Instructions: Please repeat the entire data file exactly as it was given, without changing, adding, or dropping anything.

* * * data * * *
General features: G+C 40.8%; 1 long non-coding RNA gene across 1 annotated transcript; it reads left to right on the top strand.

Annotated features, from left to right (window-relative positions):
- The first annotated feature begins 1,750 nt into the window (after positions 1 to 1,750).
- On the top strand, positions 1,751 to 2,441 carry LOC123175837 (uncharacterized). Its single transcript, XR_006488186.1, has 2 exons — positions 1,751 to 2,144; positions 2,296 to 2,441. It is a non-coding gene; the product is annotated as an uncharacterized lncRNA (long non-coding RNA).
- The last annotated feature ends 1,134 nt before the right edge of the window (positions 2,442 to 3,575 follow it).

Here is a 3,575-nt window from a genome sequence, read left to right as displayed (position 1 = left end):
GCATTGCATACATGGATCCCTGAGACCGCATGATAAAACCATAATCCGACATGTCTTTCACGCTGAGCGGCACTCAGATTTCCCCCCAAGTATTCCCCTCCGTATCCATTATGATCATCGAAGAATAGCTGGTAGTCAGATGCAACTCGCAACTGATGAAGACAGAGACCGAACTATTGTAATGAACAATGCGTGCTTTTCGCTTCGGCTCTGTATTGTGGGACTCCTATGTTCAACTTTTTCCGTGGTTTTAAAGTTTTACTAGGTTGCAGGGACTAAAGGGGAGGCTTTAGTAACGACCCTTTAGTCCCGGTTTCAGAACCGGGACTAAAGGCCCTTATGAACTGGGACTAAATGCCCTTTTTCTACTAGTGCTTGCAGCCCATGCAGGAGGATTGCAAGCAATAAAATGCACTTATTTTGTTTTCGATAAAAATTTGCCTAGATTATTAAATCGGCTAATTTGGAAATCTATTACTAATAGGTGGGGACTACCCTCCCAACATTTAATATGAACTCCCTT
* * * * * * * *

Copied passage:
General features: G+C 40.8%; 1 long non-coding RNA gene across 1 annotated transcript; it reads left to right on the top strand.

Annotated features, from left to right (window-relative positions):
- The first annotated feature begins 1,750 nt into the window (after positions 1 to 1,750).
- On the top strand, positions 1,751 to 2,441 carry LOC123175837 (uncharacterized). Its single transcript, XR_006488186.1, has 2 exons — positions 1,751 to 2,144; positions 2,296 to 2,441. It is a non-coding gene; the product is annotated as an uncharacterized lncRNA (long non-coding RNA).
- The last annotated feature ends 1,134 nt before the right edge of the window (positions 2,442 to 3,575 follow it).

Here is a 3,575-nt window from a genome sequence, read left to right as displayed (position 1 = left end):
GCATTGCATACATGGATCCCTGAGACCGCATGATAAAACCATAATCCGACATGTCTTTCACGCTGAGCGGCACTCAGATTTCCCCCCAAGTATTCCCCTCCGTATCCATTATGATCATCGAAGAATAGCTGGTAGTCAGATGCAACTCGCAACTGATGAAGACAGAGACCGAACTATTGTAATGAACAATGCGTGCTTTTCGCTTCGGCTCTGTATTGTGGGACTCCTATGTTCAACTTTTTCCGTGGTTTTAAAGTTTTACTAGGTTGCAGGGACTAAAGGGGAGGCTTTAGTAACGACCCTTTAGTCCCGGTTTCAGAACCGGGACTAAAGGCCCTTATGAACTGGGACTAAATGCCCTTTTTCTACTAGTGCTTGCAGCCCATGCAGGAGGATTGCAAGCAATAAAATGCACTTATTTTGTTTTCGATAAAAATTTGCCTAGATTATTAAATCGGCTAATTTGGAAATCTATTACTAATAGGTGGGGACTACCCTCCCAACATTTAATATGAACTCCCTT